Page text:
The Swiss National Bank unexpectedly scrapped its cap on the franc on Thursday, sending the safe-haven currency crashing through the 1.20 per euro limit it set more than three years ago.
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Minutes after the announcement the franc had soared by almost 30 percent in value against the euro. SNB vice-chairman Jean-Pierre Danthine had said as recently as Monday that the cap would remain the cornerstone of its monetary policy.
"This is a very risky move. You can see that in the market reaction that is extreme," Sarasin economist Alessandro Bee said.
In its second surprise announcement in as many months, the SNB said it would discontinue the cap it introduced on Sept. 6, 2011 to fight recession and deflation threats after investors fleeing the euro zone crisis pushed the franc to record highs.
"This exceptional and temporary measure protected the Swiss economy from serious harm. While the Swiss franc is still high, the overvaluation has decreased as a whole since the introduction of the minimum exchange rate," the SNB said in a one-page statement.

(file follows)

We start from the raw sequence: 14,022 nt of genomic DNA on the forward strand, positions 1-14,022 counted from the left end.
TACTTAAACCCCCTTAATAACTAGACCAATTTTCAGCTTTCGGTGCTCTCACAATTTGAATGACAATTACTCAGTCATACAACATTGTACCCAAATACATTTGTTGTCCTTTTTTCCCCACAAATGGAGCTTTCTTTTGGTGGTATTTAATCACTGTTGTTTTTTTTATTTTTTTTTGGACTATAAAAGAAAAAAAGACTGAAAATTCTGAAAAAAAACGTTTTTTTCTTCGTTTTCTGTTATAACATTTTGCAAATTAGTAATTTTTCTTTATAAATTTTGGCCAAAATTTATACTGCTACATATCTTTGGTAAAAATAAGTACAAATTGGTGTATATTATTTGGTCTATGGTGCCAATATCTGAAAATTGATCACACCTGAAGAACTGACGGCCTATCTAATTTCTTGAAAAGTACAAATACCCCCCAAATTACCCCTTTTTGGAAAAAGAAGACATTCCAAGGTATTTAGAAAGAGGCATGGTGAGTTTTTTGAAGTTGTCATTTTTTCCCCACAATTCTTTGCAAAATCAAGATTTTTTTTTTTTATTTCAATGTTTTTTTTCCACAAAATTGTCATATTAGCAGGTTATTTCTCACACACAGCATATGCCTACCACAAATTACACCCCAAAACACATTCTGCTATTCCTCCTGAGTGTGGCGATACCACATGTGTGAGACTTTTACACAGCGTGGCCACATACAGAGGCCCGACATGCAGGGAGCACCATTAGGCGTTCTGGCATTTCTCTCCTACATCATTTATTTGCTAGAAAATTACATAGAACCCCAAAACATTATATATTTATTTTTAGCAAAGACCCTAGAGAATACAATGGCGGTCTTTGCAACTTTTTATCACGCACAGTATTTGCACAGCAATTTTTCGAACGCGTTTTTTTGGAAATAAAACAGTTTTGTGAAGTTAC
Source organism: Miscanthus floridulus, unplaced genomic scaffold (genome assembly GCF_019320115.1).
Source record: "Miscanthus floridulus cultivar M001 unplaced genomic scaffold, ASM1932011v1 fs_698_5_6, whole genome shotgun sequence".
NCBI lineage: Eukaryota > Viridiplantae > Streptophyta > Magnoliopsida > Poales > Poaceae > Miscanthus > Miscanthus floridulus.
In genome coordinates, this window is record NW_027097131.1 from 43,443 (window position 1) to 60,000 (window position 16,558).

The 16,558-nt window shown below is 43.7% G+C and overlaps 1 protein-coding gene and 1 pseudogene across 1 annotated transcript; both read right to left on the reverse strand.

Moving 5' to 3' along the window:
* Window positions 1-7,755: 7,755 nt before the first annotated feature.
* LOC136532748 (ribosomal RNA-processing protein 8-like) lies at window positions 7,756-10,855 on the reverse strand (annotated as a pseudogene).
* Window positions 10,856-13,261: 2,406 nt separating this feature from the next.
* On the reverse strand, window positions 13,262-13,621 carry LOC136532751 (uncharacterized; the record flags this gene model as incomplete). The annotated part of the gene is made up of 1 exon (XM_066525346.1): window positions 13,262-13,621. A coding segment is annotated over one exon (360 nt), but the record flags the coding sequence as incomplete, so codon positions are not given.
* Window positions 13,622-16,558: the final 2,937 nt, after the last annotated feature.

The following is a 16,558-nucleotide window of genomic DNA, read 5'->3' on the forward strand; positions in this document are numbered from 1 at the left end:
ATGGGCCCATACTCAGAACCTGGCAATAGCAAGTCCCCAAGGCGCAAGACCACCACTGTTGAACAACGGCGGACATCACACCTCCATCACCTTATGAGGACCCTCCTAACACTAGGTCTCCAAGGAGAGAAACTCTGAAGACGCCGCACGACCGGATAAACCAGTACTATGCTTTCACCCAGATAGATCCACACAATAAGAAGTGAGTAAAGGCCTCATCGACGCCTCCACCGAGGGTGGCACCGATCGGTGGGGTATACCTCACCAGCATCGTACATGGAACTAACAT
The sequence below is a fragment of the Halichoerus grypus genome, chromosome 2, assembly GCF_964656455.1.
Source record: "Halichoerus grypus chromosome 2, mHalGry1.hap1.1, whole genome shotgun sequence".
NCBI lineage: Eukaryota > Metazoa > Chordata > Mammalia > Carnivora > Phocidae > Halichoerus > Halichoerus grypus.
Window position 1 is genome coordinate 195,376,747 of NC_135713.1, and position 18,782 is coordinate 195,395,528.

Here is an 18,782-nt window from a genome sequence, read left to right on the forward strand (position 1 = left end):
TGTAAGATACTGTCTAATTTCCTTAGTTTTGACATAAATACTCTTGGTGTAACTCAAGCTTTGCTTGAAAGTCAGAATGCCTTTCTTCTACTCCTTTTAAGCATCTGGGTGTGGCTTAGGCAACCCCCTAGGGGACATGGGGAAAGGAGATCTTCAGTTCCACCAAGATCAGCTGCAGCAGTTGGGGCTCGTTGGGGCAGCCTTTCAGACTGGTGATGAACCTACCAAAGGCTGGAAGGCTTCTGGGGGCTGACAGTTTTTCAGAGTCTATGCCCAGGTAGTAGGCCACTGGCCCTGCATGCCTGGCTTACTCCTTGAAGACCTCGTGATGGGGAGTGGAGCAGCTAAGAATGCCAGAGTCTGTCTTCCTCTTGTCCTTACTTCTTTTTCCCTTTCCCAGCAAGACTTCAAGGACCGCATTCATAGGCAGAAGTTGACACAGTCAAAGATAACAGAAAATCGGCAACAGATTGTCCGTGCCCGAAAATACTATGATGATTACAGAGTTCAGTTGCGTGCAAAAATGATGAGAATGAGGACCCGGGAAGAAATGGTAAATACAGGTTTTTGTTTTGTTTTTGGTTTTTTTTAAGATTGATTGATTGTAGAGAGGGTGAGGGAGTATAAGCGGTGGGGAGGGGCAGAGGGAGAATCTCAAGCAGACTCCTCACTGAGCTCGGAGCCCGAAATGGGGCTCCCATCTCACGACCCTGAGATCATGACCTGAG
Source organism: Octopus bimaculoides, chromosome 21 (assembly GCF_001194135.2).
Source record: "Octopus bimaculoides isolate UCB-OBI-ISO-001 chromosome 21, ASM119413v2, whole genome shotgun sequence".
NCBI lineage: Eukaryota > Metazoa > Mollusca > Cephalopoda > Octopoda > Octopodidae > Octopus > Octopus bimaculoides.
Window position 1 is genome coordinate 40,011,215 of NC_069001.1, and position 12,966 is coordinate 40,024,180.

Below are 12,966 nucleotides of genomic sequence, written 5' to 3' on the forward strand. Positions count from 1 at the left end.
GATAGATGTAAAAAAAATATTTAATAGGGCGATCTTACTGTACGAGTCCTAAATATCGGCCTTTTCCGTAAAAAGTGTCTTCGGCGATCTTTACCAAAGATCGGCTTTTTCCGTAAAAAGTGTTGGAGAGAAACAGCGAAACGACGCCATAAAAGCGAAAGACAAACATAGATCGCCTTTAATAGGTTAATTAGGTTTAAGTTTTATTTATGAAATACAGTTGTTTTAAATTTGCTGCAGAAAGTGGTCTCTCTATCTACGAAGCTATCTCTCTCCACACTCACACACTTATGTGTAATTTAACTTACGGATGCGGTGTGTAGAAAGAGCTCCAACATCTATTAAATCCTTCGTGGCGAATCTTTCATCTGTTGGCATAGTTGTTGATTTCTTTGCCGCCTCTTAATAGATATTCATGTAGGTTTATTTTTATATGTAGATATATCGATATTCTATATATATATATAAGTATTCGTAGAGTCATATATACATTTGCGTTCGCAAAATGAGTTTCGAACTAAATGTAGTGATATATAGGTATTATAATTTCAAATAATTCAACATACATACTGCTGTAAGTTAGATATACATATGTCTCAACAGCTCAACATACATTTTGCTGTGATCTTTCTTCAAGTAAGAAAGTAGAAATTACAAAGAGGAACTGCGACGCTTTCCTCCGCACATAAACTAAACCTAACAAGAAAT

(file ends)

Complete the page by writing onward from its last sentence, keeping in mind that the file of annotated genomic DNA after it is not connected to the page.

Last month, it was forced to take further measures to defend the cap as investors concerned about the euro zone and Russia's deepening crisis bought the currency, saying it would charge banks for deposits in francs for the first time since the 1970s.
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On Thursday, SNB said it would further lower the interest rate on these sight deposit account balances -- cash commercial banks and other financial institutions hold with the central bank -- by 0.5 percentage points, to −0.75 percent, above a certain threshold.
It said it would also expand its three-month Libor target range to -1.25 percent and -0.25 percent from the previous range of -0.75 percent to 0.25 percent.
"We believe that latest day's FX interventions should have cost plenty to the SNB and pushed the SNB toward today’s surprise decision," said Swissquote analyst Ipek Ozkardeskaya.
"Given the pressures on the EUR/CHF, an accidental break of the floor would have been more serious for SNB credibility. The panic situation in the franc is expected to continue until (a) new game plan (is announced)."
In a chaotic few minutes on markets after the SNB's announcement, the franc broke past parity against the euro to trade at 0.8052 francs per euro before trimming those gains to stand at 1.04 to the euro at around 1050 GMT.
"The explanation that the overvaluation has decreased has been wiped out within seconds," said Sarasin's Bee. "Let's hope that this is an extreme move that will normalize soon. It is certainly dangerous for the Swiss economy."
The SMI index of Swiss shares fell by 6.1 percent, its biggest one-day fall since October 2008.
(This story corrects trading level of franc in paragraph 11)
(Reporting by Caroline Copley and Silke Koltrowitz; Editing by Catherine Evans and Kevin Liffey)